Ben Arkin has accomplished a lot in 84 years, but he will never be satisfied. A self-made millionaire ad man (a la Don Draper) who cashed out of the game at 42 to fund his three children’s record label Shout!, Ark devoted the second half of his life to making strange and unusual art. With his assistant Jerome, he spent twelve hours a day creating and thinking and constructing thousands of pieces that would never see an audience. Ark only cared about “making” art, not selling or making others appreciate it. But his remaining funds are quickly being drained by the salaries of his assistant and his wife Eliza’s nurse, the mortgages on their Wooster St loft and Southampton home, and a legal battle with his eldest daughter Sondra. ARK is the story of how one flawed and desperate family can be destroyed by the one thing that gave them status.
Sondra, Oliver, and Doris spent decades fighting over their shared record label, which their father financed, and which never produced a hit. Their ties dissolved when Oliver moved to California, and Doris struck out on her own. When Sondra found out that Doris had started her own label, again financed by Ark, she sued her parents and both her siblings. The lawyer fees Ark accrued over the course of the long and strenuous lawsuit totaled more than a million dollars and put he and his wife in insurmountable debt. It was around this time that Oliver had decided to sell his old New York apartment, the money from which Ark immediately asked for. I noticed at this point that the toxic nature of these familial relationships almost always stemmed from the issue of money. Who had it, who needed it, who was willing to give it. And if you had money and didn’t want to give it up, you got sued.
Enter Rebecca, Oliver’s daughter and established New York lawyer. Her father’s struggle with the lawsuit, and again with Ark’s demand for half a million dollars was placed on her during frequent phone calls, and then in-person when he came to stay in New York after the passing of his mother. He cared for his father until he passed, and then assumed the role of depressed shut-in. Then the responsibility to get him on his feet fell on Rebecca, who was already running on fumes. While the perspective starts out as Ark’s, it soon shifts to Oliver’s, and then finally a mix of his and Rebecca’s voices. Rebecca is clearly the only sane member of the family, and Tepper carefully portrays her as the beleaguered relative of neurotic and unstable individuals, who still valiantly tries to save them from themselves, even as she wants to run away.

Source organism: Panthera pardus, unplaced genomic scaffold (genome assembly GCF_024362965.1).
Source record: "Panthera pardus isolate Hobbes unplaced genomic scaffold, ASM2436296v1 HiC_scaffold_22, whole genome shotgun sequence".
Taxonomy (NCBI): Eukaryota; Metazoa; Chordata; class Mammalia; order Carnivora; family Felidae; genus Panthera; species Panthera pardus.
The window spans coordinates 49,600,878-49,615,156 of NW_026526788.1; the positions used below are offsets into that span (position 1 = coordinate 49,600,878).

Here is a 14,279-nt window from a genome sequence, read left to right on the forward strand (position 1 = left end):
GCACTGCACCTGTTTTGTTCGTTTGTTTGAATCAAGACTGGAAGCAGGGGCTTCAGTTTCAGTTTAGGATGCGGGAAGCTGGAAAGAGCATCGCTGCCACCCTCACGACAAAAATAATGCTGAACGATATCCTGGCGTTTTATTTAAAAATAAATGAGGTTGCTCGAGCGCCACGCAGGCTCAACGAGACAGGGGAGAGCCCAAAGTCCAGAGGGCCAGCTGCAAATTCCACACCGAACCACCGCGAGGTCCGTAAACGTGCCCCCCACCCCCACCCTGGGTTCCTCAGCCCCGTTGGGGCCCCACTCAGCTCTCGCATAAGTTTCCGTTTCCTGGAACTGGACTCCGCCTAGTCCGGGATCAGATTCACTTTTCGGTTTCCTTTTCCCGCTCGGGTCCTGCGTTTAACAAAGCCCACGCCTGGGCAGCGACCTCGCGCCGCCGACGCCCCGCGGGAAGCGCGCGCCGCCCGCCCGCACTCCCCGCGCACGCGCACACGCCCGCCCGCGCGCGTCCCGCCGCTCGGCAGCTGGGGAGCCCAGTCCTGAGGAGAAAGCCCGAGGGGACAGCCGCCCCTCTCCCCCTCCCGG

I do feel like this book was a bit more hyped up than it deserves to be. As a fan of the sprawling family drama style (a la The Nest, Salinger’s Glass family, and The Royal Tenenbaums), I was eager to follow the absurd activities of an elite NY family. While some of the things they did and said were offbeat, I still think the story fell flat. Everyone remained monotonous, and I felt like the tension of the dramatic scenes was told to me, not shown through action or dialogue. In general I felt like all along the way Tepper was trying to tell me what to feel, instead of writing a story that would naturally elicit certain emotions.
I also felt as if the characters were propelled to action by outside forces, rather than intrinsic motivations. While Tepper’s characters clearly wanted money, I knew little of the reasoning behind that. I had trouble reconciling my negative feelings about them for being demanding and petulant, and while I’m okay with unlikable characters, I should still find some redeeming qualities in them. Otherwise we lose their complexities altogether, and that’s the mark of a great character, and a greater story. Sadly, even Rebecca seemed to be robotic and unengaged, and she was supposed to be the good one. I believe Tepper would have found a stronger voice, and given his readers a greater sense of meaning overall, if he maintained Rebecca’s perspective throughout. I get what he was trying to do, because it has been done before, but unfortunately he failed to do it in an exciting or illuminating new way.
Kate Schefer has a BA in Creative Writing from Elon University, and currently lives in Minneapolis with her boyfriend. She is on a never-ending hunt for the best cup of coffee, and the best park bench upon which to sit and read a book, and drink said coffee. If you approach her, she will make you wait for a response until the end of the chapter, because she never uses bookmarks.
Review copy was provided free of any obligation by Dzanc Books. No monetary or any other form of compensation was received.